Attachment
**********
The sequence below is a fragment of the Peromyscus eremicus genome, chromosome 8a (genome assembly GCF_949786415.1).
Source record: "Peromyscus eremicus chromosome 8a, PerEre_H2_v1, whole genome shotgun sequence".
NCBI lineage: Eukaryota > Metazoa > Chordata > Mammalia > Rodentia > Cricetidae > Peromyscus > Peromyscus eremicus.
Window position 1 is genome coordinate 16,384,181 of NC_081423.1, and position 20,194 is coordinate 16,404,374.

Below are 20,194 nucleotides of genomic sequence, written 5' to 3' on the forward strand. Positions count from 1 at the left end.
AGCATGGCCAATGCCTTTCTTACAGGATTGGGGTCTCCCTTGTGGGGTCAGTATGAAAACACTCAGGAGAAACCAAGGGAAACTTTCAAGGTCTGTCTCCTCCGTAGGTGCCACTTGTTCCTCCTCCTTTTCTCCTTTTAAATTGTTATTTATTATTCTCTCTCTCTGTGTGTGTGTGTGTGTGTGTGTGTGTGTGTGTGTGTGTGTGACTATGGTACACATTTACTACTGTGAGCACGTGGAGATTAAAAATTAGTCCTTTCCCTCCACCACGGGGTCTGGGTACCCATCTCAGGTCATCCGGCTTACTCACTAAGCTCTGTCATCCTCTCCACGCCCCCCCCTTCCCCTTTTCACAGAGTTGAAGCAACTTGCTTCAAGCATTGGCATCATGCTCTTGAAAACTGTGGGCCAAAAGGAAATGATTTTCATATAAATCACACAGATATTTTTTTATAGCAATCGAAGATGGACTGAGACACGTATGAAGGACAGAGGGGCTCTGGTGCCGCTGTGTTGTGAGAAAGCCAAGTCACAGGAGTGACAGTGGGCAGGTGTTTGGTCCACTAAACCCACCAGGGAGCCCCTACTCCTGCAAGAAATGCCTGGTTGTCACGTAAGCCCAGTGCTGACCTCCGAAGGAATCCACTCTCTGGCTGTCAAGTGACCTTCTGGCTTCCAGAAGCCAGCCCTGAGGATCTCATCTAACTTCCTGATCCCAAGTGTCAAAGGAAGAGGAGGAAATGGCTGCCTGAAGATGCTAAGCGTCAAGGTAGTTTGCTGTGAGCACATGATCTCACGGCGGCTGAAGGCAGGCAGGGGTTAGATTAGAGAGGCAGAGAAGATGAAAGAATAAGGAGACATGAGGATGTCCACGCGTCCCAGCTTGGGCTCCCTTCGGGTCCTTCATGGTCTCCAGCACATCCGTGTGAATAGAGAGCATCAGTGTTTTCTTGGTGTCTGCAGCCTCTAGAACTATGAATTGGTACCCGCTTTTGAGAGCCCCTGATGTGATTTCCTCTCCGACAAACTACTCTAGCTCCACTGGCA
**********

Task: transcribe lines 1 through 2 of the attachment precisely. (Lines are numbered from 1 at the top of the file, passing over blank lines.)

The sequence below is a fragment of the Peromyscus eremicus genome, chromosome 8a (genome assembly GCF_949786415.1).
Source record: "Peromyscus eremicus chromosome 8a, PerEre_H2_v1, whole genome shotgun sequence".